City housing lawyer battles disbarment attempt Case involves taxes in private practice


The Court of Appeals is considering whether to disbar a lawyer for the city housing authority for failure to pay withholding taxes when she was in private practice.

The lawyer, Sheila Brooks-Tahir, has worked as a litigator for the authority for six months. Before that, she was a contract employee of the city solicitor's office for a brief period.

City officials declined to comment, other than to confirm Brooks-Tahir's employment.

It is not clear whether they knew before hiring her of long-standing questions about management of her Salisbury law practice from 1988 to 1994.

The Maryland comptroller's office says in court papers that, during this period, Brooks-Tahir "chronically and willfully" failed to file the required withholding tax for her employees.

By 1993, her liability, including penalties, was more than $5,600, according to court documents.

In recommending that the court disbar her, the Attorney Grievance Commission also cites previous disciplinary actions against Brooks-Tahir.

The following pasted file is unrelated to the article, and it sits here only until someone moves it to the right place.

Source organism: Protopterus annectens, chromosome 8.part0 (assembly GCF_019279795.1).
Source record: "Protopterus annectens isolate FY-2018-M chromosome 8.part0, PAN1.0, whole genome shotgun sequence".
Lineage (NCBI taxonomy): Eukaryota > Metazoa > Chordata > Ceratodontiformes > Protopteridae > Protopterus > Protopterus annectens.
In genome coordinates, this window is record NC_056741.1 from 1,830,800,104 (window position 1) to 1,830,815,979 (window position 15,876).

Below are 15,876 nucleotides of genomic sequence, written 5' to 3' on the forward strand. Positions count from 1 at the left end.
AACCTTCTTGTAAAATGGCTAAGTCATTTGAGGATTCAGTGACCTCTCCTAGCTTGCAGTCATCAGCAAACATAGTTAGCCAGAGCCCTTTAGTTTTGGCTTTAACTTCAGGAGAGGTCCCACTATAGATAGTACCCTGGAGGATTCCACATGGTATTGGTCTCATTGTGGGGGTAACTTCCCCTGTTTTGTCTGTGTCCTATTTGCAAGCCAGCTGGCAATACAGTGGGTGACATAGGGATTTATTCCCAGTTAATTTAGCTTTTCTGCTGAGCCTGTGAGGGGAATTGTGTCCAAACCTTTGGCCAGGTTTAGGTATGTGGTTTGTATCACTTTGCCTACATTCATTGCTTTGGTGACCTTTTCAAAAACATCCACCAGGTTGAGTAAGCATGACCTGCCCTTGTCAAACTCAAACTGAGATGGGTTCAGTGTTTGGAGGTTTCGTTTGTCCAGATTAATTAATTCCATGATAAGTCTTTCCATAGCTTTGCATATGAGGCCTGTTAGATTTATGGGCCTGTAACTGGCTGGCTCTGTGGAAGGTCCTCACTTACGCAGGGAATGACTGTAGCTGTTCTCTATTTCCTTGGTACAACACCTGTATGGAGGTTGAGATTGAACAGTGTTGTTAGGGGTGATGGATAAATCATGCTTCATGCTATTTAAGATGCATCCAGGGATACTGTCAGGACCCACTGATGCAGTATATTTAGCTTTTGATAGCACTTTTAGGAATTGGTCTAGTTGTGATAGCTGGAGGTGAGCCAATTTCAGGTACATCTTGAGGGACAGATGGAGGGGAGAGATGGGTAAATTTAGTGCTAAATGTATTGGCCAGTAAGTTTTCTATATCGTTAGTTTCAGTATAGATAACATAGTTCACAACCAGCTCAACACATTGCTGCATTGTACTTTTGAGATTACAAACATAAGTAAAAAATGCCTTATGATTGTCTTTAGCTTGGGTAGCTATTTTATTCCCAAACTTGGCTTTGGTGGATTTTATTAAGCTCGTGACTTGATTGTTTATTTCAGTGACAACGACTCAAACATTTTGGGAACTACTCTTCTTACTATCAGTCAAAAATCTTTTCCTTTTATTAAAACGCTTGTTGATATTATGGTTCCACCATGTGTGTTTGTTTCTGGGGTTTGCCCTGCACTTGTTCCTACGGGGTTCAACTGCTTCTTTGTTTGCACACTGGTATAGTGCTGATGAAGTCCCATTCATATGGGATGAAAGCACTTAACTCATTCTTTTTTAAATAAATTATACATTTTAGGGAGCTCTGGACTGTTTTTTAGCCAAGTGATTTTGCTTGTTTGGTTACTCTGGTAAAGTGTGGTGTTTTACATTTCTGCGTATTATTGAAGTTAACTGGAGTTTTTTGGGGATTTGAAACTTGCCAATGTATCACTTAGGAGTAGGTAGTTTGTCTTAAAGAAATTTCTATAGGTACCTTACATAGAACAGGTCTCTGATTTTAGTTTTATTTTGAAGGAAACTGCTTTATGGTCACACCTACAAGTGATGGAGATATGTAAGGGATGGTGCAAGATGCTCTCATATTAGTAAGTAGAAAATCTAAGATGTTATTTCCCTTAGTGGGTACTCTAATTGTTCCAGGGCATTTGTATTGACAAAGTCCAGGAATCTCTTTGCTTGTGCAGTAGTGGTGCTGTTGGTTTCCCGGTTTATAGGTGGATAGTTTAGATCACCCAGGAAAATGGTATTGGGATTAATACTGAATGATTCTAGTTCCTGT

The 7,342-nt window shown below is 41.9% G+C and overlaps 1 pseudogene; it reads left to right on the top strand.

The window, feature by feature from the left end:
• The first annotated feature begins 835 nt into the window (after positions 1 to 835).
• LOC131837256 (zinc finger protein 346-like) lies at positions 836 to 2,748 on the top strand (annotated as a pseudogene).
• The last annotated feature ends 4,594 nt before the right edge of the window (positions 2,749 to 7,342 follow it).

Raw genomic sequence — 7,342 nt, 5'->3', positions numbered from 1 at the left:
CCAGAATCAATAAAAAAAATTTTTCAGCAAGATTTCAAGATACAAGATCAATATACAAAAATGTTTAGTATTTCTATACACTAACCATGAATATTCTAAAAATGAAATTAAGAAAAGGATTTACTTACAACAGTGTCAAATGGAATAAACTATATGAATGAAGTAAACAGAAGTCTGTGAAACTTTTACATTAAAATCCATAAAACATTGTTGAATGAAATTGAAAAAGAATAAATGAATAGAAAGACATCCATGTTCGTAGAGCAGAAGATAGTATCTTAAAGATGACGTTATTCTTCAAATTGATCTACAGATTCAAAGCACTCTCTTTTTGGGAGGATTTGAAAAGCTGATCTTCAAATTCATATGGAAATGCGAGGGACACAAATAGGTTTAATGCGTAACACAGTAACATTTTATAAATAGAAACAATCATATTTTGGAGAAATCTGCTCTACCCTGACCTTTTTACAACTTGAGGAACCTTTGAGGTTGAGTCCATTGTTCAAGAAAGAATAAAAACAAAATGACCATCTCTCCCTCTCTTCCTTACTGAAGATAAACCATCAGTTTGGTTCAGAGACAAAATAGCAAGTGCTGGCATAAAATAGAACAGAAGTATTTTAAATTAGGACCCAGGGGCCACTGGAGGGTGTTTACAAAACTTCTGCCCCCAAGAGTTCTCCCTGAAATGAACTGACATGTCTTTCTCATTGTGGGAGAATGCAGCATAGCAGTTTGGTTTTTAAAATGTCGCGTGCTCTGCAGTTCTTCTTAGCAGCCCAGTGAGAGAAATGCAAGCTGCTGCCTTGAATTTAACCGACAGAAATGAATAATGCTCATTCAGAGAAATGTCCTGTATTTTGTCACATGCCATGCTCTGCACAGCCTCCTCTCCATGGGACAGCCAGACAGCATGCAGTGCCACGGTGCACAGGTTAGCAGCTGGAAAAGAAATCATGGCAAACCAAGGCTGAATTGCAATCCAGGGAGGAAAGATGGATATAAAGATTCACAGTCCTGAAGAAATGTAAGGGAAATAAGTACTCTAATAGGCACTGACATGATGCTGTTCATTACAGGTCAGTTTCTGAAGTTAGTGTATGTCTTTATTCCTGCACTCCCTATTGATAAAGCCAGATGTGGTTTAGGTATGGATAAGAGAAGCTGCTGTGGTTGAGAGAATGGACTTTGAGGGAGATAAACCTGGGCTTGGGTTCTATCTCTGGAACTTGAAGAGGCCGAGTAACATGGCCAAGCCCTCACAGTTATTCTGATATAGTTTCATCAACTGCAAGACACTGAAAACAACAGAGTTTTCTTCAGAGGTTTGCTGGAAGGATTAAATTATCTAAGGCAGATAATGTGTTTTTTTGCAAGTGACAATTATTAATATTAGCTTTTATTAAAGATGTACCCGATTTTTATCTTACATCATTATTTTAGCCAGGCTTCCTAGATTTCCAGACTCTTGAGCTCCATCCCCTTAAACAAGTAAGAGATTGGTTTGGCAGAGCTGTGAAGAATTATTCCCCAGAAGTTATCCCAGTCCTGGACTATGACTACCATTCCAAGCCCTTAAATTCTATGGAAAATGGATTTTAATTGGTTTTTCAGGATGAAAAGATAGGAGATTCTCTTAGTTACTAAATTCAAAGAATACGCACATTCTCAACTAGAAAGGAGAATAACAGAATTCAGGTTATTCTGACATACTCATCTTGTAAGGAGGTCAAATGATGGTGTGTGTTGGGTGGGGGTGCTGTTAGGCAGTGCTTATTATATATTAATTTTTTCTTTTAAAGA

From 1989 to 1993, she was suspended once and reprimanded twice for neglecting clients' cases.

The Court of Appeals, the state's highest court, heard the case last month, and a decision could come this month.

The issue came to the Court of Appeals after a hearing before Wicomico County Circuit Judge Alfred T. Truitt Jr.

In attorney grievance cases, the Circuit Court judge serves as fact-finder, and the Court of Appeals weighs possible punishment.

In Brooks-Tahir's case, Judge Truitt found that her conduct in the tax matter violated the law and constituted professional misconduct.

In court documents and in an interview, Brooks-Tahir said her tax difficulties were private and should not result in disbarment.

She said she followed a repayment plan on the taxes and defaulted on the plan only after her practice closed.

"This is very painful," said Brooks-Tahir, a member of the Maryland bar since November 1980. "It was a private issue between me and the state. This is not something I hid."

In the court papers, she blamed her disciplinary problems on personal troubles, including poor health and a marital separation. And she accused the Attorney Grievance Commission of failing to follow proper procedures in reviewing her case and of targeting her for disbarment.

"I believe I'm going to prevail in this," she said.

Pub Date: 12/03/96

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